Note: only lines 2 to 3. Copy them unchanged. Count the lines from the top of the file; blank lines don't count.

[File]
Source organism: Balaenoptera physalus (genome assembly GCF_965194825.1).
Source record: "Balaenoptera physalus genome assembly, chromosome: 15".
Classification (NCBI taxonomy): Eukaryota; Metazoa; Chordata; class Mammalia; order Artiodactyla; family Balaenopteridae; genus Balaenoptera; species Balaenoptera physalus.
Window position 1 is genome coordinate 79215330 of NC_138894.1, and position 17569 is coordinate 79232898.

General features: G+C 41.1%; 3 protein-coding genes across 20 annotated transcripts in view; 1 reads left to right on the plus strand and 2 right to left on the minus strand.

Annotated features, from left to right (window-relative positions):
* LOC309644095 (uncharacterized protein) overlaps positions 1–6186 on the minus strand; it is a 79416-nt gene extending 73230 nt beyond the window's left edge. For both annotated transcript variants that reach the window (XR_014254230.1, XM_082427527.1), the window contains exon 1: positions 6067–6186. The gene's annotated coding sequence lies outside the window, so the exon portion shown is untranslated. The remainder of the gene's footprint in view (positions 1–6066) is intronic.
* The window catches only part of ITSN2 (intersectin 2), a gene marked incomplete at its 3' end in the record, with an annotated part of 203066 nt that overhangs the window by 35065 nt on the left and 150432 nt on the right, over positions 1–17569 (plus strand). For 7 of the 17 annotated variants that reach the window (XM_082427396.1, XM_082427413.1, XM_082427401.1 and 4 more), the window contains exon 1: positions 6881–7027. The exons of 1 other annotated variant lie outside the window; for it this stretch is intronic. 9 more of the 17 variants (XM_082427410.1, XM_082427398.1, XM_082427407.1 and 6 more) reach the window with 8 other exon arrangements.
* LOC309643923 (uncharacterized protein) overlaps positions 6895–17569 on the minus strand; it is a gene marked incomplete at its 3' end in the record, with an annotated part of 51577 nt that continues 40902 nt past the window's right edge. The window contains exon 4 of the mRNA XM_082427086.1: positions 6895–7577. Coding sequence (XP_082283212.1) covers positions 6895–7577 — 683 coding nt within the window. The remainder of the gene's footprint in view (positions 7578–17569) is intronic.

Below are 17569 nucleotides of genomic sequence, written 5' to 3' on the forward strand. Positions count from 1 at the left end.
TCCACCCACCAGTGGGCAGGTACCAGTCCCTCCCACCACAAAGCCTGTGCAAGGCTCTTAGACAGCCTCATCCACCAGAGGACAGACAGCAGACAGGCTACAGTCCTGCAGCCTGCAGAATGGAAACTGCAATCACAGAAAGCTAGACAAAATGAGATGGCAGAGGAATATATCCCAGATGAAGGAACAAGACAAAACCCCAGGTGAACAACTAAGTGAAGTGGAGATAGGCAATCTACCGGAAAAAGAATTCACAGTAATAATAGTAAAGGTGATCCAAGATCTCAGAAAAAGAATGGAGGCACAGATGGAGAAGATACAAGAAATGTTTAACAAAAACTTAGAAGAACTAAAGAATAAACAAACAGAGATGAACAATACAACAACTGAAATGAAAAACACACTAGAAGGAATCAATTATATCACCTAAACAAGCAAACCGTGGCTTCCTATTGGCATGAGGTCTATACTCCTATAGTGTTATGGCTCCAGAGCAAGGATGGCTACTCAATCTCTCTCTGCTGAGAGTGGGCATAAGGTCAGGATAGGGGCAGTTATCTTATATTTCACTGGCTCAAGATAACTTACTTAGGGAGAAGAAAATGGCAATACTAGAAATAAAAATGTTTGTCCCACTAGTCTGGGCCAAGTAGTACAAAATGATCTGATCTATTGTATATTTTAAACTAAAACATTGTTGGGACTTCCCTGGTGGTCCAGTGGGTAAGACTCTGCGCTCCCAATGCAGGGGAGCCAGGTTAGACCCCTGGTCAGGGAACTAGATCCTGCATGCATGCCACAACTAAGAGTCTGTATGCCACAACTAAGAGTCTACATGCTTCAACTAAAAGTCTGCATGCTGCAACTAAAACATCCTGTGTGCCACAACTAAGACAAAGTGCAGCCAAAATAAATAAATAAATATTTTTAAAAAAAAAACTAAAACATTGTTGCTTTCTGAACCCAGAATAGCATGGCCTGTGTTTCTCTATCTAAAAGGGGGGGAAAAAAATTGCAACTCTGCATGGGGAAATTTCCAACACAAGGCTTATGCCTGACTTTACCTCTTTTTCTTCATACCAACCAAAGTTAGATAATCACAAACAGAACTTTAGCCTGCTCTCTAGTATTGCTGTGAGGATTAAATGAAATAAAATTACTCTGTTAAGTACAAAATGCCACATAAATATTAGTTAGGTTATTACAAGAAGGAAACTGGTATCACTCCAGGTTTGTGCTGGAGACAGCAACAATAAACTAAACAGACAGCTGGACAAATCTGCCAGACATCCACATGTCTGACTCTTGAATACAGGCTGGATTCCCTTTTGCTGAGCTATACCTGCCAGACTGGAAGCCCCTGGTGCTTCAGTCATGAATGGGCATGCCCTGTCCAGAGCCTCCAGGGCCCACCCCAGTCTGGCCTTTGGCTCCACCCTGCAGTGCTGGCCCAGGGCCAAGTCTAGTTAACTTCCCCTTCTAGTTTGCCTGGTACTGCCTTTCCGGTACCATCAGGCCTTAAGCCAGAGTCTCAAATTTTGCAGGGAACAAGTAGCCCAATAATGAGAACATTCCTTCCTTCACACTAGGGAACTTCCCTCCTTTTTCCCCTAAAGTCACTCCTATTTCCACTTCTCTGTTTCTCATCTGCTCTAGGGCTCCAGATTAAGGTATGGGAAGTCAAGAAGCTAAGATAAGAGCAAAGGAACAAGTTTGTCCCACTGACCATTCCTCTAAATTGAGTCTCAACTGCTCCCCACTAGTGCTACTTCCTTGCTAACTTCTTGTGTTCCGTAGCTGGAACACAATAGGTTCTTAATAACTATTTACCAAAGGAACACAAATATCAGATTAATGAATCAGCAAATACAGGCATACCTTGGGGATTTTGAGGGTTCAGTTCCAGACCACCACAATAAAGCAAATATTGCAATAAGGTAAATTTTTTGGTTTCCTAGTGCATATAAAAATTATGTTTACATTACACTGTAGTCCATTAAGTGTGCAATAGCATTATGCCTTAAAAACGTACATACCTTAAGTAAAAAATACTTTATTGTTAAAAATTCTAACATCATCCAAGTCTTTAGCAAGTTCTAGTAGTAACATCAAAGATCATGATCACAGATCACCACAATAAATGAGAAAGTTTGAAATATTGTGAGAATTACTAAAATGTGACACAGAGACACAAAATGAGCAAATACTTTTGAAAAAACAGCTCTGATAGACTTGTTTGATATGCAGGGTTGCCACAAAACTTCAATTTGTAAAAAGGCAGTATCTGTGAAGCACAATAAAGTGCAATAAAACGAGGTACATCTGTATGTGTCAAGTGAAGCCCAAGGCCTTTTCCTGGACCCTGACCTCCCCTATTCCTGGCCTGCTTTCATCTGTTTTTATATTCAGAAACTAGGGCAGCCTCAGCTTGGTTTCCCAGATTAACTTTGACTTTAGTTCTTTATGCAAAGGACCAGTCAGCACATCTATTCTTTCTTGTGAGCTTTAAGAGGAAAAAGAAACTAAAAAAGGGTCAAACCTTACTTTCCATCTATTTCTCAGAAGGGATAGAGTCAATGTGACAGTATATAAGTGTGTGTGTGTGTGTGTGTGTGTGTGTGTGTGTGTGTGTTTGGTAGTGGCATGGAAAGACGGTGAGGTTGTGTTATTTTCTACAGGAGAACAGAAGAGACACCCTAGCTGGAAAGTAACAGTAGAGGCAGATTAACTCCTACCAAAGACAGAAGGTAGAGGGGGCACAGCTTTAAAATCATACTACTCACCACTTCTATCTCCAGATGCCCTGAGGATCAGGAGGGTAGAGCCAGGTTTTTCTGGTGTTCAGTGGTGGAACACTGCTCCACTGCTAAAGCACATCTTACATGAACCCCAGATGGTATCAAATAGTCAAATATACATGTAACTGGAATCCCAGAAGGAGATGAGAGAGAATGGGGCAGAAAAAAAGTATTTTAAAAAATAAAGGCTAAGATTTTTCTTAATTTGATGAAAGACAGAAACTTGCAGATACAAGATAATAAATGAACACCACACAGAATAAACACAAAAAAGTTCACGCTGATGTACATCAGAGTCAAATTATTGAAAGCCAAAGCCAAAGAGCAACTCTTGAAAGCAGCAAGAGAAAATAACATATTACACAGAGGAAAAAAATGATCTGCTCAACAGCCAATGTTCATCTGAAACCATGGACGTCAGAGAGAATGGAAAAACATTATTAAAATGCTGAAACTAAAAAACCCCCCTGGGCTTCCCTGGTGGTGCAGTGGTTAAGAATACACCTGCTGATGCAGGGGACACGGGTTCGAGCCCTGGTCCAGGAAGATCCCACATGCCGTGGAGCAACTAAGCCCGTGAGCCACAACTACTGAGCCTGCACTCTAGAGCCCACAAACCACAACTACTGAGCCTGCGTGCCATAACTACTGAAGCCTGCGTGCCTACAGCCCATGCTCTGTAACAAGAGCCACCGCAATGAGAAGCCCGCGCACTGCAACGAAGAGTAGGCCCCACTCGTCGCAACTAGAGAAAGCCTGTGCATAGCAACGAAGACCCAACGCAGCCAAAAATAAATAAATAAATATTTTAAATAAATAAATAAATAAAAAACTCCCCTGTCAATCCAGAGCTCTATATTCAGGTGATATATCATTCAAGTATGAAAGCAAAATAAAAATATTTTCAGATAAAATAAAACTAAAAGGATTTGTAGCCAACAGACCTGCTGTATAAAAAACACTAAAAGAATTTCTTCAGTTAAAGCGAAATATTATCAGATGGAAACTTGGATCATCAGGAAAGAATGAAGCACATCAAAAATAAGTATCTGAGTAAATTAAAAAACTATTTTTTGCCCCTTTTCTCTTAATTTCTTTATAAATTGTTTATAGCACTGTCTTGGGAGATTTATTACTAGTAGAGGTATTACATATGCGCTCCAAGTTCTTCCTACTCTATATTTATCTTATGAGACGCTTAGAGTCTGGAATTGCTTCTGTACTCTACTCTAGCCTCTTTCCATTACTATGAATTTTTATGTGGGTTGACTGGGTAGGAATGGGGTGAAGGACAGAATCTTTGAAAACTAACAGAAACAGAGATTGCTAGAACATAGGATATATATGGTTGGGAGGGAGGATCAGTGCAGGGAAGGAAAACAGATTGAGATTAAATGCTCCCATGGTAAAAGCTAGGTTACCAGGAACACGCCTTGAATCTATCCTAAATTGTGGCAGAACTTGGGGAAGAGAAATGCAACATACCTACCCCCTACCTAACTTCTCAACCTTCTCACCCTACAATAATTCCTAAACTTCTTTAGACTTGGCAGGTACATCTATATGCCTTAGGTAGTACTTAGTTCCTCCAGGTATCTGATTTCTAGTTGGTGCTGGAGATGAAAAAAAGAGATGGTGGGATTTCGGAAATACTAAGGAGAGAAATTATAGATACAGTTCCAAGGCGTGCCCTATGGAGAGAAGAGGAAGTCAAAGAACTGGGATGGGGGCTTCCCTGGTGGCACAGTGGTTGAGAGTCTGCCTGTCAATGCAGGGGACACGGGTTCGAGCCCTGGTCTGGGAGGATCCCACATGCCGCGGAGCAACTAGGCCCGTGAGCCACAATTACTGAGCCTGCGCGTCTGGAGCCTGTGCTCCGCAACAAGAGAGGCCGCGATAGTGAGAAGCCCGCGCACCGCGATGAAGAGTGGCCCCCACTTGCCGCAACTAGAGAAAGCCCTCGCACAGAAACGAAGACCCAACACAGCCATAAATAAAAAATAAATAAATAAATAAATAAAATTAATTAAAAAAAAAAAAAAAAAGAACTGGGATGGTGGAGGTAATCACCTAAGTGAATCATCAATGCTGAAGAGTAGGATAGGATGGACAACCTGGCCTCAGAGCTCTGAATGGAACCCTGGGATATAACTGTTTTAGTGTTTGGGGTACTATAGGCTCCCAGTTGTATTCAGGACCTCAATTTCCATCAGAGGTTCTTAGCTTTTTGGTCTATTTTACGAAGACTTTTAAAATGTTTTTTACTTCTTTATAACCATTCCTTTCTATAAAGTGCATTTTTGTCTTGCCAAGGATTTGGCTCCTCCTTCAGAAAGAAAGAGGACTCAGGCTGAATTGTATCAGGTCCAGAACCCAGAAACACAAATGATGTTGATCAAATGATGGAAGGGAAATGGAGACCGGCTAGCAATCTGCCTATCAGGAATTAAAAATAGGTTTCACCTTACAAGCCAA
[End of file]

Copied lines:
Source record: "Balaenoptera physalus genome assembly, chromosome: 15".
Classification (NCBI taxonomy): Eukaryota; Metazoa; Chordata; class Mammalia; order Artiodactyla; family Balaenopteridae; genus Balaenoptera; species Balaenoptera physalus.